Everything is a lesson and a reason to grow. I feel it more than ever this week. I have so much to figure out, and I'm just beginning on the path. But I'm on a cusp. My brain is reeling more than ever, and tiny things are clicking. I get it, I get it! Is that enlightenment? Who knows. All I do know for now, is that it was another week enjoyed, another week lived.
Love to you all.
This past week I went to listen to a Reiki practitioner talk. Her lecture went over the basics of chakras and their applications to life. Many things she said were full of meaning, but at one point she told a little story that really struck me. She was talking about her three young daughters. At times when they're out of control, kids being kids, the moment gets the better of her. She finds herself being a mother that she doesn't want to be, and has to take a step back to remember how thankful she is to have them. They are the single most important thing in her life, and she has to take care of them being the best mom she can.
How many times have you found yourself snapping when you don't mean to, just like this? You use a rude tone with your mother and regret it later. Maybe you get annoyed with your job, and don't act like the employee you want to be. Things like this happen because we forget to slow down and put what is occurring into perspective. How do you really feel about the person you just yelled at, would you ever want to treat them that way? Perhaps you should be thankful for the fact that they are in your life, and don't forget, you're one lucky motherfucker for even having a job these days. Look at things for what they are, and you will realize that you should be thankful for most of it.
Out of gratitude, grows spirit. By being thankful for the things and people around us, we find the comportment that we wish to have. Take the time to remember it. Move a bit slower, use control, stop yourself before you say something you don't mean to. Give your inner being the time to acknowledge and it will take care of reacting in a positive way. The first step is remembering to be grateful. It may take some practice, but the best version of your spirit will grow from there.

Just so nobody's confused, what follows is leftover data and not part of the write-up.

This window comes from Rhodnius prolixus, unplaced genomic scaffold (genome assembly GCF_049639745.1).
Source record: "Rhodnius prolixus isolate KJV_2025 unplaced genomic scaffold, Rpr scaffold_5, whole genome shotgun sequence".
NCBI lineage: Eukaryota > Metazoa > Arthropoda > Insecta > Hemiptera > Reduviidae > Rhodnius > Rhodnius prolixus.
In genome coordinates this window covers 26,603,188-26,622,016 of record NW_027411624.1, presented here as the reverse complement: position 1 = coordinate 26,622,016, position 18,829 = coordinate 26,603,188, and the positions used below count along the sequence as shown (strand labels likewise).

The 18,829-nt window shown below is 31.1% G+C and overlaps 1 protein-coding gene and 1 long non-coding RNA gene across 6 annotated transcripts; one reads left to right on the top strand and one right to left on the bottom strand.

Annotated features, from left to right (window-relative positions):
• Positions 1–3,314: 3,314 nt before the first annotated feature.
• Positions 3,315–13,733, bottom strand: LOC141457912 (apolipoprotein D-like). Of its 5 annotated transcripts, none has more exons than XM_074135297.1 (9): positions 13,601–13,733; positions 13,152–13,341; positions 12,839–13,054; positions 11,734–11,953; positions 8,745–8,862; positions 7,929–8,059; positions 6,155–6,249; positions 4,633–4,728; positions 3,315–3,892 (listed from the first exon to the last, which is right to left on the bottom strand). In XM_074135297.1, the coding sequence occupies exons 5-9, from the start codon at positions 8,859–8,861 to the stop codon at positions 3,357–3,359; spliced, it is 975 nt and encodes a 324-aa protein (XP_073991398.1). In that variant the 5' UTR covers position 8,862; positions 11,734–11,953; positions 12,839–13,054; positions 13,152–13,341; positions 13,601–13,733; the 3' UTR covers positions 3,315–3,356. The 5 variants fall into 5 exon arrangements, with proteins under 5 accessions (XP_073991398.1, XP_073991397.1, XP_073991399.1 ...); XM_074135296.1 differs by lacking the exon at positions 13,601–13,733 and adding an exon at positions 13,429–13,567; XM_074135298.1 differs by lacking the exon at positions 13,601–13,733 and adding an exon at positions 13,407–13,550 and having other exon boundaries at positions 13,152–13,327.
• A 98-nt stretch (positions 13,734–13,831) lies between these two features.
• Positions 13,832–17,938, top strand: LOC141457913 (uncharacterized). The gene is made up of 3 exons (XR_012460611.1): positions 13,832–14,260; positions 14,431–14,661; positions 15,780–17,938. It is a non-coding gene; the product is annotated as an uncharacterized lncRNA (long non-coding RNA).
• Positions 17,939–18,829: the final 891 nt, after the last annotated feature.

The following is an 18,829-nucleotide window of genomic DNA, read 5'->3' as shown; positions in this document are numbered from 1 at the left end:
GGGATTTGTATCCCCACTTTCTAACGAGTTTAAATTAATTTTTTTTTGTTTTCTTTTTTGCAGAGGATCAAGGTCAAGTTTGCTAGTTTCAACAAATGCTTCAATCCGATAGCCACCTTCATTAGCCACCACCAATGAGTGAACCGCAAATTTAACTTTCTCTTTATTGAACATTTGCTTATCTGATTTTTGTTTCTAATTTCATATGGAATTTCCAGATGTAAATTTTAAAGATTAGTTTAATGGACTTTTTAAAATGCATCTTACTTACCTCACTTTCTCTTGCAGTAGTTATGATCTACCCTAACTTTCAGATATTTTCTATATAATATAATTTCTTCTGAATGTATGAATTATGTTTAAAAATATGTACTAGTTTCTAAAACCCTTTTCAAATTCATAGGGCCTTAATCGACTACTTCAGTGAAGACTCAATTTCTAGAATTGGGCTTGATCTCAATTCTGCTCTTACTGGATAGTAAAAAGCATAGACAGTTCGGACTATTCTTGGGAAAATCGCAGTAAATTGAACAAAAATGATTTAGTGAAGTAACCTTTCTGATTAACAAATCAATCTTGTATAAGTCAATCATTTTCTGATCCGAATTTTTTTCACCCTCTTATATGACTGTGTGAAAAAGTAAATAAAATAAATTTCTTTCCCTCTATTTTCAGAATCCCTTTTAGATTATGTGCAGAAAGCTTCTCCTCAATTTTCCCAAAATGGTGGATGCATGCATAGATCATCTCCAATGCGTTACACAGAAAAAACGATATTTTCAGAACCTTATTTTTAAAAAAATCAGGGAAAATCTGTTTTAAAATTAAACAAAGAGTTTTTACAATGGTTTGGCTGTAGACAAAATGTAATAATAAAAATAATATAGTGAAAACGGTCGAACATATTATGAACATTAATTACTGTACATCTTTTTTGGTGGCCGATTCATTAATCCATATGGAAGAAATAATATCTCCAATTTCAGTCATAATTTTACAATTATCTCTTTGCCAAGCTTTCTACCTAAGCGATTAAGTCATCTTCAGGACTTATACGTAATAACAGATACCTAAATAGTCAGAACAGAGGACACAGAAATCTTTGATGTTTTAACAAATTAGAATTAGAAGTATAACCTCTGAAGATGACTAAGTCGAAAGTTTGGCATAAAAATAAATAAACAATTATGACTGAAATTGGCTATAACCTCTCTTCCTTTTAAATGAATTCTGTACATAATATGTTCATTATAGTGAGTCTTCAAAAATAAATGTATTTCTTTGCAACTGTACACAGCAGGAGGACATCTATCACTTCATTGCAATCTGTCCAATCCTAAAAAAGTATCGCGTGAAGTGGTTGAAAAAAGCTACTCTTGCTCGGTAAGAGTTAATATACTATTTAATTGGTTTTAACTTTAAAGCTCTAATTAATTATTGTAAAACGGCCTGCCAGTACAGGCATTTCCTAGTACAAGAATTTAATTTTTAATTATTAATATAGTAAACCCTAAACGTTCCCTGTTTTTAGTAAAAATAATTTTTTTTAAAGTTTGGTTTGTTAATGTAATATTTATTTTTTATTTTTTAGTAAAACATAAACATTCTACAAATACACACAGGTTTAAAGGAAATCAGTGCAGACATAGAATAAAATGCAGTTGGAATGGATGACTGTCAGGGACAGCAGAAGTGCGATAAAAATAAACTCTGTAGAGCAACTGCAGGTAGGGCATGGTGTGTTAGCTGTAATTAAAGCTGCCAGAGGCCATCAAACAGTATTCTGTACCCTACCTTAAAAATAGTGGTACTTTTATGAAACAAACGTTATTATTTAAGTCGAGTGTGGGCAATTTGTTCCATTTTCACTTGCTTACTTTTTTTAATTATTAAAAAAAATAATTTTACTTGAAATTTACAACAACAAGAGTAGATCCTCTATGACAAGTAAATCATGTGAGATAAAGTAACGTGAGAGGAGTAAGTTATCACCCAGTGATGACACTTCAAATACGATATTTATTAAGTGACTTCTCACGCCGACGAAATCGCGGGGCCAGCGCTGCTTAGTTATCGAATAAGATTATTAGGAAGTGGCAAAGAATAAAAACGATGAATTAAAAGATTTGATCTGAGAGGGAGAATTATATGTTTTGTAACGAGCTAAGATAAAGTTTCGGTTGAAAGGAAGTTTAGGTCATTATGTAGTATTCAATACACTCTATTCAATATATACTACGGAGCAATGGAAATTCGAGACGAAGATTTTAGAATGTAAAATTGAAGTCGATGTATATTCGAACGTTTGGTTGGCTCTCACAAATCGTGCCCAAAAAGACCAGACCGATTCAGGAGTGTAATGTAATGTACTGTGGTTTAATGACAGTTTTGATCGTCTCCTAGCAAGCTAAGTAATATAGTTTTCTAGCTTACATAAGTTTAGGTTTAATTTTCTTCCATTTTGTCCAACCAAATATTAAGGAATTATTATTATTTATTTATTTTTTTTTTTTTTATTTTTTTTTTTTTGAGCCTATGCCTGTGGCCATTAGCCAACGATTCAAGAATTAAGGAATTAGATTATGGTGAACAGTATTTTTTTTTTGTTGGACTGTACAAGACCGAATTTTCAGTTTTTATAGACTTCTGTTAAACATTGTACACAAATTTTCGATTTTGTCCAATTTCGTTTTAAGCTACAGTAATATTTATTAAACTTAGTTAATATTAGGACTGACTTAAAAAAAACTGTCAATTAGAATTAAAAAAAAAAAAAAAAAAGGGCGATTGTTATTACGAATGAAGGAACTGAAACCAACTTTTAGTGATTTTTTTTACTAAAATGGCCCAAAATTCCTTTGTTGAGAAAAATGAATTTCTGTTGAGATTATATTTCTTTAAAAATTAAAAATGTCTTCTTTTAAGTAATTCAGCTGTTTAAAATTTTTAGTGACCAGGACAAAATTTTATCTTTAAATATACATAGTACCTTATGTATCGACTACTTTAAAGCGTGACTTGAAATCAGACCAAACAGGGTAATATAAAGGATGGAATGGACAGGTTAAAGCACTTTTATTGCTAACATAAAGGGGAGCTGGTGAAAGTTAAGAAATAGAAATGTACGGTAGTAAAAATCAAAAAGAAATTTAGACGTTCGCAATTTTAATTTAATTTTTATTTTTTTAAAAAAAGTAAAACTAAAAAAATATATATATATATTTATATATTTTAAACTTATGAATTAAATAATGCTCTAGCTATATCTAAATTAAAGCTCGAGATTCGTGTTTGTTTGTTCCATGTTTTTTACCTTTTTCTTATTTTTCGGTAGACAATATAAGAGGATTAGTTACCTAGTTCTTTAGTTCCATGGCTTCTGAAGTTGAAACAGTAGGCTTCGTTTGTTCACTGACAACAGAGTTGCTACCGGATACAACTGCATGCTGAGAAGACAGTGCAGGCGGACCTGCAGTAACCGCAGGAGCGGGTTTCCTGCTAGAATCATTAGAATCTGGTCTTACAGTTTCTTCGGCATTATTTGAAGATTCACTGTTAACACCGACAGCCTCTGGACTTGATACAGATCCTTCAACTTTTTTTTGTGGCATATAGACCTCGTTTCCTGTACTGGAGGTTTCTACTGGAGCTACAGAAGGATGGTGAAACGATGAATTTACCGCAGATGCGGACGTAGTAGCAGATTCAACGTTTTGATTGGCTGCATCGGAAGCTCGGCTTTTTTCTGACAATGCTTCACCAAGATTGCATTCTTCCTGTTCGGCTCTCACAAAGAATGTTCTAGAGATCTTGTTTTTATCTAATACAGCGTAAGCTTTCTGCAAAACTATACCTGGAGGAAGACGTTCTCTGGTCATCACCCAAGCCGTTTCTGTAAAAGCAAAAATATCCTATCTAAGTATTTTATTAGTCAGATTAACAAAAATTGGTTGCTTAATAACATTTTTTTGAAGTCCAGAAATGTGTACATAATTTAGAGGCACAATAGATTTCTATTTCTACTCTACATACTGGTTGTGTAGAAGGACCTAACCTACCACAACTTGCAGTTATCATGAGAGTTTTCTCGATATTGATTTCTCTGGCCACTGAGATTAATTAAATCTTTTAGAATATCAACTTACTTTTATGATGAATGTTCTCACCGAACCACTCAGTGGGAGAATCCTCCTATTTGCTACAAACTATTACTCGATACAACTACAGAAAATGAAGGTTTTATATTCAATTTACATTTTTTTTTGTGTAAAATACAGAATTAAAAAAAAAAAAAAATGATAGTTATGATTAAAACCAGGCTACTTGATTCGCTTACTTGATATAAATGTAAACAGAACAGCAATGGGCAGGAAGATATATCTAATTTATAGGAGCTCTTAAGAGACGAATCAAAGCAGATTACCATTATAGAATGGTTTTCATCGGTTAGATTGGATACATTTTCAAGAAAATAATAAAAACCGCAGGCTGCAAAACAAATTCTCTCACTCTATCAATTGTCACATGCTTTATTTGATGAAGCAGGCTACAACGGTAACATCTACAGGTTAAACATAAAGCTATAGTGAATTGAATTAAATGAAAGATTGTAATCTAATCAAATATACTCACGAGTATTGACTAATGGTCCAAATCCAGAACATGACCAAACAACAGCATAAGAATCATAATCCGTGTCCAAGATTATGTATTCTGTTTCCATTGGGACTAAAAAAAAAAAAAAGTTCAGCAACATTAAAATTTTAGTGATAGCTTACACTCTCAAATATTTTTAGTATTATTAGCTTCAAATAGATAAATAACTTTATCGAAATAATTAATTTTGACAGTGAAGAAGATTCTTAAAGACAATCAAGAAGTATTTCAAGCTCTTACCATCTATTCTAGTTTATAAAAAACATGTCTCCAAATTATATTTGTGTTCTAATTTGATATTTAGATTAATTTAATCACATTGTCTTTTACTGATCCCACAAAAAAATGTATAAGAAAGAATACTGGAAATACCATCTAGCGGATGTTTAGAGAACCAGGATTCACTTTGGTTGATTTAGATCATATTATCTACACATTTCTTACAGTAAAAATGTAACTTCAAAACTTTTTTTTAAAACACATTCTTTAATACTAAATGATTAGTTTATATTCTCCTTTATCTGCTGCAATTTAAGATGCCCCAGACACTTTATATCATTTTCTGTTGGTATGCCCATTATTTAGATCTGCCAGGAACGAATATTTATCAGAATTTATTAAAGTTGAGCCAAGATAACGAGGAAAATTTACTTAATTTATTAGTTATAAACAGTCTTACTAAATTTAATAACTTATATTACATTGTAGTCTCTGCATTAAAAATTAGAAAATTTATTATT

Right now, in the depths of winter, there is nothing I love more than a bowl of hot soup. It's comforting and healthy all at the same time. I've made it a ritual to cook a giant pot of soup every Sunday during this time of year. What I do is freeze half, and then take the rest for lunches during the week. It's a great way to have easy, ready-to-eat meals around that aren't tv dinners. We all know how much I love chemically preserved resemblances of food.
Anywho, I made this guy the other day, and I have to say, I'm extremely proud of it. It tasted....orgasmic. I love creamed soups, but can't bring myself to ingest that amount of high fat dairy. So instead, I made a little experiment with some coconut milk, and it came out a vegan phenomen. There is something so satisfying about making something from scratch, and the added bonus points for making it vegan put me on cloud nine. This tomato soup is the ultimate comfort food, pair it with a piece of multigrain toast that has avocado smeared on top and your set. Your welcome. Enjoy.
15 Medium Vine Tomatoes
2 Small Yellow Onions
1 Celery Stalk
5 Sprigs Thyme
3 Garlic Cloves
1 Can Coconut Milk
1 Cup Orzo
1. Preheat oven to 350 F
2. Cut tomatoes in half, and lay them out on a foil-lined cookie sheet that has been greased with a bit of olive oil.
3. Drizzle tomatoes with some more olive oil on top and then roast for about 20 minutes, until skins begin to shrivel and split.
4. While your tomatoes are roasting, finely chop your onion and celery keeping them separate and then clean and chop the herbs.
5. Once you take your tomatoes out of the oven, begin sauteing onions and whole garlic in a bit of olive oil over a low/medium flame.
6. Once your onions are completely see through, kill the flame, stir in herbs, and let sit.
7. Now you will want to peel the skins off of your tomatoes. Because you roasted them, they should come off very simply by just using your fingers. Be careful, they might still be a bit hot, but it's easiest to peel when they are.
8. Using a hand blender (or food processor if you don't have one) puree onion and garlic mixture.